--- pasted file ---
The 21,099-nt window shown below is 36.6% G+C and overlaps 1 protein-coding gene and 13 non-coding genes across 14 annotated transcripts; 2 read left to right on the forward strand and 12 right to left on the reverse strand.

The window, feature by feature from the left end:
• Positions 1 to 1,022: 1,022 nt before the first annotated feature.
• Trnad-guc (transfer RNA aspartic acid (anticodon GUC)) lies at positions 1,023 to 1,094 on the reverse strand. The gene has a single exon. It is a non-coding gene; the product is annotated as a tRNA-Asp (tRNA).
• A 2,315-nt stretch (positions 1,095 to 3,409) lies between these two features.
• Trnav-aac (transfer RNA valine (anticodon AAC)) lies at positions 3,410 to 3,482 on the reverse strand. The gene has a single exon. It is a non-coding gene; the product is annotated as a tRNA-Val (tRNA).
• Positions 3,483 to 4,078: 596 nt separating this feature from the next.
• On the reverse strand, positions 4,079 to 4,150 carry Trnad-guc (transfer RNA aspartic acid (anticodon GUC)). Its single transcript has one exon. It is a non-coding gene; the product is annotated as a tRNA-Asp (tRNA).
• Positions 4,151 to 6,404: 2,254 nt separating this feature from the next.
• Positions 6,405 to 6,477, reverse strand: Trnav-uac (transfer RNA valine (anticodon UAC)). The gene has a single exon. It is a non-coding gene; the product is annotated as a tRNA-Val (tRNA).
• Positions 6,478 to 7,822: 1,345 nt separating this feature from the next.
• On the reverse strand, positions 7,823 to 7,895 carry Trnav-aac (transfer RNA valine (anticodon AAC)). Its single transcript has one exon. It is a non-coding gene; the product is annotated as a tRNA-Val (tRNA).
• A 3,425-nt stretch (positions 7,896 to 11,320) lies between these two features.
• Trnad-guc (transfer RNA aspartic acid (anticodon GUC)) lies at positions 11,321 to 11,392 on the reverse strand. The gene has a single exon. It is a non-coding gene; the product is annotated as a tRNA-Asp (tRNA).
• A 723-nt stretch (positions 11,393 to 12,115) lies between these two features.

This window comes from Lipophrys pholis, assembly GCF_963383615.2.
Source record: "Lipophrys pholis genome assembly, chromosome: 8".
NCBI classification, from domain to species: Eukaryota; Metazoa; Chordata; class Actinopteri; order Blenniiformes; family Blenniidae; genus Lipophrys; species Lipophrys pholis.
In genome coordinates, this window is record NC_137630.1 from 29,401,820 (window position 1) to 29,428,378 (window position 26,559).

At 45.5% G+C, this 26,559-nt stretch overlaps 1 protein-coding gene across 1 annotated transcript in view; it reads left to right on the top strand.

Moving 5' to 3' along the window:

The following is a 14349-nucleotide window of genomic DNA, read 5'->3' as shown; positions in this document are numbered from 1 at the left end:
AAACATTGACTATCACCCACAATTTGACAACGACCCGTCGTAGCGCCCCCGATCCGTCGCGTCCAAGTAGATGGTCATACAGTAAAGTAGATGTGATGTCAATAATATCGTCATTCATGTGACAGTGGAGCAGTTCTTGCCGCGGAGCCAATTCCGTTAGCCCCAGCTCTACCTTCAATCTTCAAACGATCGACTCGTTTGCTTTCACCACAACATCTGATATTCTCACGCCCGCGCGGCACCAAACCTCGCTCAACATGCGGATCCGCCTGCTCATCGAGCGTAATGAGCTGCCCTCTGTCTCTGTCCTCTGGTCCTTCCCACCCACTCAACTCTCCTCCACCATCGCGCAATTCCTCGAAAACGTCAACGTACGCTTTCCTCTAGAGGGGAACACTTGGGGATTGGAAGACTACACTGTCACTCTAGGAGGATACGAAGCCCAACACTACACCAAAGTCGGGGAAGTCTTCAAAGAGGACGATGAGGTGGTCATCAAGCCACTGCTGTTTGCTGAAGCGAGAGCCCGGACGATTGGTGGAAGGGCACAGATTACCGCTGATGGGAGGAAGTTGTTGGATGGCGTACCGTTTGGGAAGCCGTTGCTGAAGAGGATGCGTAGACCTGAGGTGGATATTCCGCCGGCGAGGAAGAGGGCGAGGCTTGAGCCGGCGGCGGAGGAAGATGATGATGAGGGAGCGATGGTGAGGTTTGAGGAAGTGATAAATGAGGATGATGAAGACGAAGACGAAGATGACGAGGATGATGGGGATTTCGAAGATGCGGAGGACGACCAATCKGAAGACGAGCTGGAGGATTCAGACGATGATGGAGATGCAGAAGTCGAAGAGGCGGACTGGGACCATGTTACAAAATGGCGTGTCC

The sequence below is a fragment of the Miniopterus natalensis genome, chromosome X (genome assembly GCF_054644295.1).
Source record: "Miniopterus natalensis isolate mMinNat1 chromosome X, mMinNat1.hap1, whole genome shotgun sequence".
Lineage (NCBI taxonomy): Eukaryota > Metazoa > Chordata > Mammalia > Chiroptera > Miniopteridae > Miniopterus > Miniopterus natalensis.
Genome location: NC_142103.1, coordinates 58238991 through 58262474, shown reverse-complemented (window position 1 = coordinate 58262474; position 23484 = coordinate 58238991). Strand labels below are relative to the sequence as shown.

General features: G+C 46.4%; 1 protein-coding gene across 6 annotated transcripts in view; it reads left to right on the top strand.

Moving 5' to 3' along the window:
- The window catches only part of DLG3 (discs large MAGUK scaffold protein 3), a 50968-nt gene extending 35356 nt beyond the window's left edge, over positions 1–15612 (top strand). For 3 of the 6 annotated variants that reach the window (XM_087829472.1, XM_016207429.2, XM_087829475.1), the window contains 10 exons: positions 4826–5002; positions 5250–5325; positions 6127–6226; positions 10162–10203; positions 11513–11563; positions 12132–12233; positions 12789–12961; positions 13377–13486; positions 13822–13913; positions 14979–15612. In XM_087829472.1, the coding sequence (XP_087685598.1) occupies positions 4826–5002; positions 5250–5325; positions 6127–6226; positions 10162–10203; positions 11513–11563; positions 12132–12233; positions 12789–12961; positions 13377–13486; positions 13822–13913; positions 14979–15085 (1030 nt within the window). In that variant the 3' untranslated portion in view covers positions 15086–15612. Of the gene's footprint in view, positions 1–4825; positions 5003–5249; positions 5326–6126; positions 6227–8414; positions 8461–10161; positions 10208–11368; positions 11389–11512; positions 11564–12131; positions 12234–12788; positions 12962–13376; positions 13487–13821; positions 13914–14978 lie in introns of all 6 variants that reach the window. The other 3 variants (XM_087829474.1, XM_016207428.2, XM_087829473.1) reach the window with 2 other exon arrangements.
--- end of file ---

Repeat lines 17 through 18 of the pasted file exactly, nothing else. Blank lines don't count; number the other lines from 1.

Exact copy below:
Source record: "Lipophrys pholis genome assembly, chromosome: 8".
NCBI classification, from domain to species: Eukaryota; Metazoa; Chordata; class Actinopteri; order Blenniiformes; family Blenniidae; genus Lipophrys; species Lipophrys pholis.